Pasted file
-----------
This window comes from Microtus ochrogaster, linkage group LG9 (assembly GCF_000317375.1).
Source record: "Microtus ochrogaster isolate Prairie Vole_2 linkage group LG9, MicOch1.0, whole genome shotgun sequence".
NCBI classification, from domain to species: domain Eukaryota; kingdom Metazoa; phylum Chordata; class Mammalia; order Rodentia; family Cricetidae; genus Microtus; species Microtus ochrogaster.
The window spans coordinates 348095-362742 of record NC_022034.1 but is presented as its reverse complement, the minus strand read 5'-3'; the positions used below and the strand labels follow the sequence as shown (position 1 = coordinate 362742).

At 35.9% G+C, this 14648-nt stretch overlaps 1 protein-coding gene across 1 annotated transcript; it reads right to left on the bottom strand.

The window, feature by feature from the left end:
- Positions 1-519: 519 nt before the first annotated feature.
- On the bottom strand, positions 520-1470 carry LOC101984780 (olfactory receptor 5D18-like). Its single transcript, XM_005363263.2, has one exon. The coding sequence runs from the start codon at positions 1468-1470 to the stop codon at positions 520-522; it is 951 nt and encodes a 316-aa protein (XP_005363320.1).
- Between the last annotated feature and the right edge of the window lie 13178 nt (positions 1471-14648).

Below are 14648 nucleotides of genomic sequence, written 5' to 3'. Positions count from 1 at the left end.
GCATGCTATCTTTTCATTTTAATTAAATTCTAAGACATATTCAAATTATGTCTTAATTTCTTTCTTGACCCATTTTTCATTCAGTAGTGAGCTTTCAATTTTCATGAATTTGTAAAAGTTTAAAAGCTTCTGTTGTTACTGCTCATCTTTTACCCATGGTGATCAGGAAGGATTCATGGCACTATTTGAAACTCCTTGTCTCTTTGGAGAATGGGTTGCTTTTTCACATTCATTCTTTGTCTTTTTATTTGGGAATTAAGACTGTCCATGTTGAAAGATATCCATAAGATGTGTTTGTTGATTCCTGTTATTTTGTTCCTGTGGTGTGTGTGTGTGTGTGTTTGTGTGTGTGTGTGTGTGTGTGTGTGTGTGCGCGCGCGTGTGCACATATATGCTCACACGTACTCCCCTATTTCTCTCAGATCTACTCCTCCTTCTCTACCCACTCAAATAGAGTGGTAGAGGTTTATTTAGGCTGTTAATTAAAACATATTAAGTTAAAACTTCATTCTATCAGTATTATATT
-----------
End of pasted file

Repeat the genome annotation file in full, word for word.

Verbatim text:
This window comes from Microtus ochrogaster, linkage group LG9 (assembly GCF_000317375.1).
Source record: "Microtus ochrogaster isolate Prairie Vole_2 linkage group LG9, MicOch1.0, whole genome shotgun sequence".
NCBI classification, from domain to species: domain Eukaryota; kingdom Metazoa; phylum Chordata; class Mammalia; order Rodentia; family Cricetidae; genus Microtus; species Microtus ochrogaster.
The window spans coordinates 348095-362742 of record NC_022034.1 but is presented as its reverse complement, the minus strand read 5'-3'; the positions used below and the strand labels follow the sequence as shown (position 1 = coordinate 362742).

At 35.9% G+C, this 14648-nt stretch overlaps 1 protein-coding gene across 1 annotated transcript; it reads right to left on the bottom strand.

The window, feature by feature from the left end:
- Positions 1-519: 519 nt before the first annotated feature.
- On the bottom strand, positions 520-1470 carry LOC101984780 (olfactory receptor 5D18-like). Its single transcript, XM_005363263.2, has one exon. The coding sequence runs from the start codon at positions 1468-1470 to the stop codon at positions 520-522; it is 951 nt and encodes a 316-aa protein (XP_005363320.1).
- Between the last annotated feature and the right edge of the window lie 13178 nt (positions 1471-14648).

Below are 14648 nucleotides of genomic sequence, written 5' to 3'. Positions count from 1 at the left end.
GCATGCTATCTTTTCATTTTAATTAAATTCTAAGACATATTCAAATTATGTCTTAATTTCTTTCTTGACCCATTTTTCATTCAGTAGTGAGCTTTCAATTTTCATGAATTTGTAAAAGTTTAAAAGCTTCTGTTGTTACTGCTCATCTTTTACCCATGGTGATCAGGAAGGATTCATGGCACTATTTGAAACTCCTTGTCTCTTTGGAGAATGGGTTGCTTTTTCACATTCATTCTTTGTCTTTTTATTTGGGAATTAAGACTGTCCATGTTGAAAGATATCCATAAGATGTGTTTGTTGATTCCTGTTATTTTGTTCCTGTGGTGTGTGTGTGTGTGTGTTTGTGTGTGTGTGTGTGTGTGTGTGTGTGTGCGCGCGCGTGTGCACATATATGCTCACACGTACTCCCCTATTTCTCTCAGATCTACTCCTCCTTCTCTACCCACTCAAATAGAGTGGTAGAGGTTTATTTAGGCTGTTAATTAAAACATATTAAGTTAAAACTTCATTCTATCAGTATTATATT